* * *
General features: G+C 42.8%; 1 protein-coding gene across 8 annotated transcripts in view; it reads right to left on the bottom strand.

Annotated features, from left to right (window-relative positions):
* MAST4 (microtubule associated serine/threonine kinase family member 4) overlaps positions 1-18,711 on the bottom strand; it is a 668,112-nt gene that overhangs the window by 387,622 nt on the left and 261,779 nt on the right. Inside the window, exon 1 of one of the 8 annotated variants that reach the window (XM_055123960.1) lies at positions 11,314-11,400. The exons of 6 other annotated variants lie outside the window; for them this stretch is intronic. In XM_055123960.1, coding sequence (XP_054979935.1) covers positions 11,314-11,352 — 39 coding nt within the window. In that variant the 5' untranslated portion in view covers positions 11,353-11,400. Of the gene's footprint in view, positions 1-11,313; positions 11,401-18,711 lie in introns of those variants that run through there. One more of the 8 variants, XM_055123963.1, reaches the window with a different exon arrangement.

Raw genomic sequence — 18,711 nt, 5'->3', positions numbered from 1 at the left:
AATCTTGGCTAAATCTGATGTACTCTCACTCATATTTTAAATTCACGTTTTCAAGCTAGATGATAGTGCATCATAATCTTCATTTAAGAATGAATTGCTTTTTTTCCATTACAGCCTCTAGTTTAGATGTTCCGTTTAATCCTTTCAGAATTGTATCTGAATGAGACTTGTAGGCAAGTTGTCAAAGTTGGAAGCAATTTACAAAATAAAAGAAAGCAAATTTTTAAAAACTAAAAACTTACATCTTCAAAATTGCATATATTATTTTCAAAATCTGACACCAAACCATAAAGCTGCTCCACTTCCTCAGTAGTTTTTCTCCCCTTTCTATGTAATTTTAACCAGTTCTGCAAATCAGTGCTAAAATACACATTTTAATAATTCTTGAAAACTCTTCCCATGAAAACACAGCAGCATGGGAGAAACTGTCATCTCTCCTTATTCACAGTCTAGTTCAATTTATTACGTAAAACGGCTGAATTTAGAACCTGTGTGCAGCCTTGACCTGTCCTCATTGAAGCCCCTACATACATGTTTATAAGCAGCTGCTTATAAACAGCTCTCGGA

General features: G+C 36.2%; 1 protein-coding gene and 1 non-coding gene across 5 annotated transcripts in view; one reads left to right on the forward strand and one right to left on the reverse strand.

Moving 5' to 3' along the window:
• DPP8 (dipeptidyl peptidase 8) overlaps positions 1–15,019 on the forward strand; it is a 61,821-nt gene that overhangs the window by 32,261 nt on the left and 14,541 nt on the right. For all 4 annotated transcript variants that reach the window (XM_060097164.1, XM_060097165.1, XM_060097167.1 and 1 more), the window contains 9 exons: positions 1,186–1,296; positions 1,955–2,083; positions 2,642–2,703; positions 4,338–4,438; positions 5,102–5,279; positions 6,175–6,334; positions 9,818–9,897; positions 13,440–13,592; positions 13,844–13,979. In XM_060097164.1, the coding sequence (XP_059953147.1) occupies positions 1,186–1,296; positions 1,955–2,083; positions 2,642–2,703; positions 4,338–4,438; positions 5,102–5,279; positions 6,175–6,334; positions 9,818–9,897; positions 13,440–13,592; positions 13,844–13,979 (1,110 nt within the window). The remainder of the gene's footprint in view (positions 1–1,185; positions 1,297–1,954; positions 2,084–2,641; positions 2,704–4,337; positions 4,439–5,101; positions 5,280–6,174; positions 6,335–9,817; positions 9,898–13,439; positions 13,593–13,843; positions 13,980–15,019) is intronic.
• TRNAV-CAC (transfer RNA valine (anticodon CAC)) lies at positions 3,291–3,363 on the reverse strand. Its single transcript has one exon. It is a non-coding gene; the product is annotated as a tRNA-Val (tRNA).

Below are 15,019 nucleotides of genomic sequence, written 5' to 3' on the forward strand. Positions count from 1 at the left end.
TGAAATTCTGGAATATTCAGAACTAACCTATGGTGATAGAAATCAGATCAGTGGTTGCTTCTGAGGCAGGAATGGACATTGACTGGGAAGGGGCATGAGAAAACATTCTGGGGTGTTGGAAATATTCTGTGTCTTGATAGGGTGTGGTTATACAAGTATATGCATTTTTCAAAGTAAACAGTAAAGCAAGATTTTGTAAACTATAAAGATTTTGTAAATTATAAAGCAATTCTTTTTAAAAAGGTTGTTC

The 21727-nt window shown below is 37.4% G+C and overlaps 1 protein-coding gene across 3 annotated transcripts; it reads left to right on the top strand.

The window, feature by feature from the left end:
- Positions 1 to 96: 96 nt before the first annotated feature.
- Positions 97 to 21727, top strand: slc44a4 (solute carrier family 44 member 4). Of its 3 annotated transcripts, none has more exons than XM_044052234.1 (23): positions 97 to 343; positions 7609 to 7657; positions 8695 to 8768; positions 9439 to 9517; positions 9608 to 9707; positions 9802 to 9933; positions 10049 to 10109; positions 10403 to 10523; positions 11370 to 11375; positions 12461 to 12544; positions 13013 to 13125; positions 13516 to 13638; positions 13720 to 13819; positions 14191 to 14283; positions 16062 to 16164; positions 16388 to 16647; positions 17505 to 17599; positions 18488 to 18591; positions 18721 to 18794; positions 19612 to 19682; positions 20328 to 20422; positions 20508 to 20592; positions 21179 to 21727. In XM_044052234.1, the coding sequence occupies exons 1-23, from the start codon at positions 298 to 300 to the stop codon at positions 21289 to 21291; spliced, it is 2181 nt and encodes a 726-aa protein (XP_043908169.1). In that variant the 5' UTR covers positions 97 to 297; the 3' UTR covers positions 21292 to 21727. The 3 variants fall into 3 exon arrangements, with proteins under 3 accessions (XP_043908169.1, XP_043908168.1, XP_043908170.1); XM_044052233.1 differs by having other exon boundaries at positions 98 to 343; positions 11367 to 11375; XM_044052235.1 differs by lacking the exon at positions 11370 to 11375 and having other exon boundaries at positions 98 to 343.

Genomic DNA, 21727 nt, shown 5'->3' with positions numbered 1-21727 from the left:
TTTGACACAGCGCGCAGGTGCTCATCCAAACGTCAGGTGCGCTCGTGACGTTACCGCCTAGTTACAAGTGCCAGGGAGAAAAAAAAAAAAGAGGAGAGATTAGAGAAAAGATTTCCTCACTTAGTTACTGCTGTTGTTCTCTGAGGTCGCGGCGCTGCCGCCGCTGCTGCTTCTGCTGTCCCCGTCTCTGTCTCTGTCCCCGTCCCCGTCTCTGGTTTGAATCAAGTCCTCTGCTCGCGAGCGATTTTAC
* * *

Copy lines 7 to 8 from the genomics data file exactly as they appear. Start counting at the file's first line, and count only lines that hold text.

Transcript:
Moving 5' to 3' along the window:
• DPP8 (dipeptidyl peptidase 8) overlaps positions 1–15,019 on the forward strand; it is a 61,821-nt gene that overhangs the window by 32,261 nt on the left and 14,541 nt on the right. For all 4 annotated transcript variants that reach the window (XM_060097164.1, XM_060097165.1, XM_060097167.1 and 1 more), the window contains 9 exons: positions 1,186–1,296; positions 1,955–2,083; positions 2,642–2,703; positions 4,338–4,438; positions 5,102–5,279; positions 6,175–6,334; positions 9,818–9,897; positions 13,440–13,592; positions 13,844–13,979. In XM_060097164.1, the coding sequence (XP_059953147.1) occupies positions 1,186–1,296; positions 1,955–2,083; positions 2,642–2,703; positions 4,338–4,438; positions 5,102–5,279; positions 6,175–6,334; positions 9,818–9,897; positions 13,440–13,592; positions 13,844–13,979 (1,110 nt within the window). The remainder of the gene's footprint in view (positions 1–1,185; positions 1,297–1,954; positions 2,084–2,641; positions 2,704–4,337; positions 4,439–5,101; positions 5,280–6,174; positions 6,335–9,817; positions 9,898–13,439; positions 13,593–13,843; positions 13,980–15,019) is intronic.